Softly padding folk music from small-town America that, if only it was a touch better, could be described as haunting.
It seems the term "folk" has become so bastardized by a media too lazy to take the time to really categorize it properly, that people are labeling as "slowcore" some pretty middle-of-the-road groups. Whether it's a blog-fueled effort at inspiring interest in a listening public already overrun with too many singer-songwriter options (what Wikipedia would call journalistic shorthand) we've almost run out of words to describe folk-related music. Doesn't slowcore imply some kind of intense, burning melancholy, something a band like Devstations (or really, Nick Cave) approach? Doesn't slowcore imply instability, some long drawn-out (perhaps self-inflicted) violence? Maybe it's just my overactive imagination.
The 10 songs of the National Lights' debut CD, The Dead Will Walk, Dear, flow by in less than half an hour -- a half hour of solemnity and calm to the tune of tambourine, organ, banjo, E-bow and lap-steel guitar. These instruments are truly folk, and this music is more traditional folk than anything else. Yet we think we need some other language, some other modernization, to differentiate this music from the quagmire of Amy Millans and My Brightest Diamonds and Joanna Newsoms and Regina Spektors all trying to carve their own spaces out of those four letters. Either way, the National Lights are not slowcore. Anything but -- these songs have barely the backbone to hold up a couple minutes' length, let alone a burning heart of desire or sadness. They float like a leaf falling on a backwoods stream, and this fey quality's not always terrible; it just marks a stubborn adherence to a form best reserved for campfires, and people with beards.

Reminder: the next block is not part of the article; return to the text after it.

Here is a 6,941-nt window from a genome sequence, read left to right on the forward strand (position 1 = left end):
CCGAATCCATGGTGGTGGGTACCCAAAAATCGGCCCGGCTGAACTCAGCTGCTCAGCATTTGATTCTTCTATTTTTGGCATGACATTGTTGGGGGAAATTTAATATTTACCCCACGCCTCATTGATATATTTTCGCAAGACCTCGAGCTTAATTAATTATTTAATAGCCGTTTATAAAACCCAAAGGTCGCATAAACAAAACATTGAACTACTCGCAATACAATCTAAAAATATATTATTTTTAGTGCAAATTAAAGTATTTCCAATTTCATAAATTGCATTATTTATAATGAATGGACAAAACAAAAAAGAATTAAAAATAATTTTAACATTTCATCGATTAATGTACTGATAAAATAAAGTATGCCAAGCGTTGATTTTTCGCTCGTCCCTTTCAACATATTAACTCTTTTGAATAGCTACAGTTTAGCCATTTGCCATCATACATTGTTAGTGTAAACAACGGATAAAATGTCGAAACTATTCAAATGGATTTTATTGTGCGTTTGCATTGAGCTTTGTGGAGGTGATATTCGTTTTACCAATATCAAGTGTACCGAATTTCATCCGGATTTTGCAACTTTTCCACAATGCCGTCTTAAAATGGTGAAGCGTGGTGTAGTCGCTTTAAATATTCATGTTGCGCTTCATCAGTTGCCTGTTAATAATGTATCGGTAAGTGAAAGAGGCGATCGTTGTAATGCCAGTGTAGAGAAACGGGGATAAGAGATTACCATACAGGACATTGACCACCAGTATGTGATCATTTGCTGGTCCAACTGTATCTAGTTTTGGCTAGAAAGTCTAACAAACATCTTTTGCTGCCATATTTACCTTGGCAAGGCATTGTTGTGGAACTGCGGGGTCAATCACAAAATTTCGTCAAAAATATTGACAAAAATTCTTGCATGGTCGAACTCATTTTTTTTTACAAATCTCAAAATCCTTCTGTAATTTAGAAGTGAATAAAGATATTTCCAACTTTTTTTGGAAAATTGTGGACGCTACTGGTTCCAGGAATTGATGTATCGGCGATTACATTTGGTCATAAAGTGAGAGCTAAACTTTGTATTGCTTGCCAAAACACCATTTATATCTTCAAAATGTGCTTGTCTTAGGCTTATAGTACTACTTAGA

As may be expected from the length of the disc as a whole, the best songs on the album are over too quickly. "The Dead Will Walk" is so simple, with a strummed acoustic guitar and male-female block harmony, but so effective; the song blossoms easily with banjo and strings before ending just like that. "O, Ohio" sketches another familiar melody in a quietly authoritative way; meanwhile, the lyrics of leaving a no-longer home may surreptitiously hit you, harder than imagined.
Jacob Thomas Bern's voice is a bit too smoky to really be universally appealing, and it's not strangled enough to be really indie. In the end it's evocative enough, if nothing particularly more than that. The other contributors vocally are Kiehne and Sonya Cotton, the latter of whom has worked with Sufjan Stevens in the past, a fact less interesting than her pure, ethereal voice. But vocal beauty alone, here as elsewhere, can't make an album. And songs can be minimal without their impacts being that way as well -- we just need to look the way of Jose Gonzalez to figure that out. "Riverbed", one example of simplicity for its' own sake, repeats a 1-4-5 progression on the electric organ so many times the whole thing becomes utterly predictable. And a few of the pieces here seem misplaced. Opener "Better For It, Kid" (the "it" of the title being dead, btw) has such gravity, especially when Berns croons, "you're better for love", the song feels like a conclusion.
Despite these debut-album missteps, the National Lights do a fine job of sticking to the themes that define them: small town blues, death, and love. This is depressing stuff; but the choice of traditional folk as the medium of this communication lightens the impact, creating a series of short, quick-passing compositions. If the band learned to express these sturdy themes in a more varied musical language, it would likely have something more lasting than The Dead Will Walk, Dear.
Listen to "Midwest Town"